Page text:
|1st and 3rd President of the Continental Congress|
September 5, 1774 –October 22, 1774
|Preceded by||Office established|
|Succeeded by||Henry Middleton|
May 10, 1775 –May 24, 1775
|Preceded by||Henry Middleton|
|Succeeded by||John Hancock|
|Speaker of the Virginia House of Burgesses|
|Preceded by||John Robinson|
|Succeeded by||Office abolished|
|Born||September 10, 1721|
Colony of Virginia
|Died||October 22, 1775 54) (aged|
Province of Pennsylvania
|Resting place||Chapel of the College of William and Mary|
|Parents|| Sir John Randolph |
|Alma mater||College of William and Mary|
Peyton Randolph (September 10, 1721 – October 22, 1775) was a planter and public official from the Colony of Virginia. He served as Speaker of the Virginia House of Burgesses, president of Virginia Conventions, and the first President of the Continental Congress.
Randolph was born in Tazewell Hall,Williamsburg, Virginia, to a prominent family. His parents were Sir John Randolph, the son of William Randolph, and Susanna Beverley, the daughter of Peter Beverley; his brother was John Randolph. Peyton Randolph was 16 when his father died.
Randolph attended the College of William & Mary, and later studied law at Middle Temple at the Inns of Court in London, becoming a member of the bar in 1743.He lived his adulthood in Williamsburg.
Randolph returned to Williamsburg and was appointed Attorney General of the Colony of Virginia the next year.
He served several terms in the Virginia House of Burgesses, beginning in 1748. It was Randolph's dual roles as attorney general and as burgess that would lead to an extraordinary conflict of interest in 1751.
The new governor, Robert Dinwiddie, had imposed a fee for the certification of land patents, which the House of Burgesses strongly objected to. The House selected Peyton Randolph to represent their cause to Crown authorities in London. In his role as attorney general, though, he was responsible for defending actions taken by the governor. Randolph left for London, over the objections of Governor Dinwiddie, and was replaced for a short time as attorney general by George Wythe. Randolph resumed his post on his return at the behest of Wythe as well as officials in London, who also recommended the Governor drop the new fee.
In 1765, Randolph found himself at odds with a freshman burgess, Patrick Henry, over the matter of a response to the Stamp Act. The House appointed Randolph to draft objections to the act, but his more conservative plan was trumped when Henry obtained passage of five of his seven Virginia Stamp Act Resolutions. This was accomplished at a meeting of the House in which most of the members were absent, and over which Randolph was presiding in the absence of the Speaker.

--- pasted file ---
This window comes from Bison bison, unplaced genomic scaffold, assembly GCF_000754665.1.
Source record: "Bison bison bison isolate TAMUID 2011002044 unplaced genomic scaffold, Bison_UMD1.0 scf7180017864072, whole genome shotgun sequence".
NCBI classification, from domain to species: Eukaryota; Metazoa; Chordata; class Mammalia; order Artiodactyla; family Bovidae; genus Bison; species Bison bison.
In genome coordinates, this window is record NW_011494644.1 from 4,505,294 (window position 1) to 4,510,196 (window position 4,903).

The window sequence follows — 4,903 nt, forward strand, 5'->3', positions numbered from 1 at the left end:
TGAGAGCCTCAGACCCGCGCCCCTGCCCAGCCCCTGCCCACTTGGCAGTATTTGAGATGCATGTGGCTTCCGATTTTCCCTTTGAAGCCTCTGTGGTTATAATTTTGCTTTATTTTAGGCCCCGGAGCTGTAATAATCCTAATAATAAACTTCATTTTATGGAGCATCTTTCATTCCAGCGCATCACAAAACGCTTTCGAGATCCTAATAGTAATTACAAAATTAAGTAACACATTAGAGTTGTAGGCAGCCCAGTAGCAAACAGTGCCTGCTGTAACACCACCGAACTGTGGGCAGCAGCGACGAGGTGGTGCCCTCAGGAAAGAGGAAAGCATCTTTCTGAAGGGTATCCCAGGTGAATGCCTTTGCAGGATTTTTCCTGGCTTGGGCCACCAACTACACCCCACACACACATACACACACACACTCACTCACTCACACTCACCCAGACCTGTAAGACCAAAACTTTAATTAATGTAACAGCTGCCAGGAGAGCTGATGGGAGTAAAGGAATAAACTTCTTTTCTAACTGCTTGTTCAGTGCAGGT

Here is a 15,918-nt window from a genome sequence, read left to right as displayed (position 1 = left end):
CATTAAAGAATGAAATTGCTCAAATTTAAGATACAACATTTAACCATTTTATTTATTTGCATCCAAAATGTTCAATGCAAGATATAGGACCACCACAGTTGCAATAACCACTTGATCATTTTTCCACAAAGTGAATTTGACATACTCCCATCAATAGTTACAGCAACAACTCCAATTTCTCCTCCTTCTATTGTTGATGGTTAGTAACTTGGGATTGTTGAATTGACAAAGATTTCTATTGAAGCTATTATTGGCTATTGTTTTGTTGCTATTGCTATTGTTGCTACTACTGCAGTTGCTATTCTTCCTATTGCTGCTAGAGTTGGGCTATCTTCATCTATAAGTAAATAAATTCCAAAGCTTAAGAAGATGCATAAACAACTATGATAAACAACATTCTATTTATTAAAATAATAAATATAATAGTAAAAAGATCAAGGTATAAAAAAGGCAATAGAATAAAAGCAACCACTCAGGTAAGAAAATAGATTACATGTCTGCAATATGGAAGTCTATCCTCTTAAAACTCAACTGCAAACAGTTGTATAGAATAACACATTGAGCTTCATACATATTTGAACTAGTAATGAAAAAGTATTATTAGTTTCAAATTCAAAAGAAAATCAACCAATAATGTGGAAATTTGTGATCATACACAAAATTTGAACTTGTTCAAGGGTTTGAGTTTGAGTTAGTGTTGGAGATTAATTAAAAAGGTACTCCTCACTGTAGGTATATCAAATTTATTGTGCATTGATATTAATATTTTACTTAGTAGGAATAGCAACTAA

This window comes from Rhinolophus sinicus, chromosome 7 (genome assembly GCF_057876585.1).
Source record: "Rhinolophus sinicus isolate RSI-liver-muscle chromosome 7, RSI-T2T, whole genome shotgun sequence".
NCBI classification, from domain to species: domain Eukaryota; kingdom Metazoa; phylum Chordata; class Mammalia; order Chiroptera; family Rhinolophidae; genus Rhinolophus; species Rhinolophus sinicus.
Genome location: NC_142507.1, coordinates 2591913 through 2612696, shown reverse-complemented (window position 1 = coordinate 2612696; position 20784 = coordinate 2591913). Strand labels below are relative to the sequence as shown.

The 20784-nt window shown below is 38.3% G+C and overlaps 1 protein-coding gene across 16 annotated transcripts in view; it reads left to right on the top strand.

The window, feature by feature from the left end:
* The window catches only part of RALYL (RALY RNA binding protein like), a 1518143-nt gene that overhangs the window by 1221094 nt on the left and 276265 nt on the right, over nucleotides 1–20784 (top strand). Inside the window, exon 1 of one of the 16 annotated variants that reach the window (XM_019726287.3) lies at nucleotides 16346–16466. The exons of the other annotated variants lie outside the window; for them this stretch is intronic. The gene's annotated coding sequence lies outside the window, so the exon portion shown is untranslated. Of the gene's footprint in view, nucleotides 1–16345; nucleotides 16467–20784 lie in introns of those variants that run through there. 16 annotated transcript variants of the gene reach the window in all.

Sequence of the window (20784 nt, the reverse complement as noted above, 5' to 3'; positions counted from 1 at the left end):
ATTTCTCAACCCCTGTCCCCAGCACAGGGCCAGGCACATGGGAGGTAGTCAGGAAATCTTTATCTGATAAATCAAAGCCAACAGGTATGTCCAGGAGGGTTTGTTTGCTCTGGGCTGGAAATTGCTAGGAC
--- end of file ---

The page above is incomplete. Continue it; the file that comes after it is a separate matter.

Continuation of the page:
Randolph resigned as king's attorney (attorney general) in 1766, as fellow Burgesses elected him as their Speaker upon the death of his relative, the powerful Speaker John Robinson. Sitting as the General Court, they also appointed Randolph one of the executors (with George Wythe and Edmund Pendleton) of the former speaker's estate, which was a major financial scandal. As friction between Britain and the colonies progressed, Randolph grew to favor independence. In 1769 the House of Burgesses was dissolved by the Governor, Norborne Berkeley, 4th Baron Botetourt, in response to its actions against the Townshend Acts. In 1773, Randolph chaired the Virginia committee of correspondence. The next Governor, John Murray, 4th Earl of Dunmore, also dissolved the House of Burgesses in 1774 when it showed solidarity with Boston, Massachusetts, following the Boston Port Act. Afterwards, Randolph chaired meetings of the first of five Virginia Conventions of former House members, principally at a Williamsburg tavern, which worked toward responses to the unwelcome tax measures imposed by the British government. On March 21, 1775, he was president of the Second Virginia Convention in Richmond that debated independence (the site of Patrick Henry's famous "give me liberty" speech). In April, Randolph negotiated with Lord Dunmore for gunpowder removed from the Williamsburg arsenal during the Gunpowder Incident, which was a confrontation between the Governor's forces and Virginia militia, led by Patrick Henry. The House of Burgesses was called back by Lord Dunmore one last time in June 1775 to address British Prime Minister Lord North's Conciliatory Resolution. Randolph, who was a delegate to the Continental Congress, returned to Williamsburg to take his place as Speaker. Randolph indicated that the resolution had not been sent to the Congress (it had instead been sent to each colony individually in an attempt to divide them and bypass the Continental Congress). The House of Burgesses rejected the proposal, which was also later rejected by the Continental Congress.Randolph was thus the last Speaker of the House of Burgesses (their role was replaced by the Virginia Conventions and later the House of Delegates in 1776). Randolph also served as the president of the Third Virginia Convention in July 1775, which as a legislative body elected a Committee of Safety to act as the colony's executive since Lord Dunmore had abandoned the capital and took refuge on a British warship. Edmund Pendleton would succeed Randolph as president of the later conventions.
Virginia selected Randolph as one of its delegates to the Continental Congress in Philadelphia in 1774 and 1775. Fellow delegates elected him their president (Speaker) of both the First Continental Congress (which requested that King George III repeal the Coercive Acts) as well as Second Continental Congress (which extended the Olive Branch Petition as a final attempt at reconciliation). However, Randolph fell ill during each term. Henry Middleton of South Carolina succeeded him as president from his resignation on October 22, 1774, until his return on May 10, 1775. He was again elected President of Congress, but Randolph left for Virginia four days later and was succeeded as President by John Hancock. Randolph returned as a Virginia delegate but suffered a five-hour-long fit of apoplexy and died while dining with Thomas Jefferson in Philadelphia on October 22, 1775.
His remains were returned to Williamsburg and were interred at the chapel of the College of William and Mary. Because the Continental Congress assumed governmental duties for the American colonies as a whole, such as appointing ambassadors, some consider Randolph to have been the first President of the United States, even though he died before the Declaration of Independence.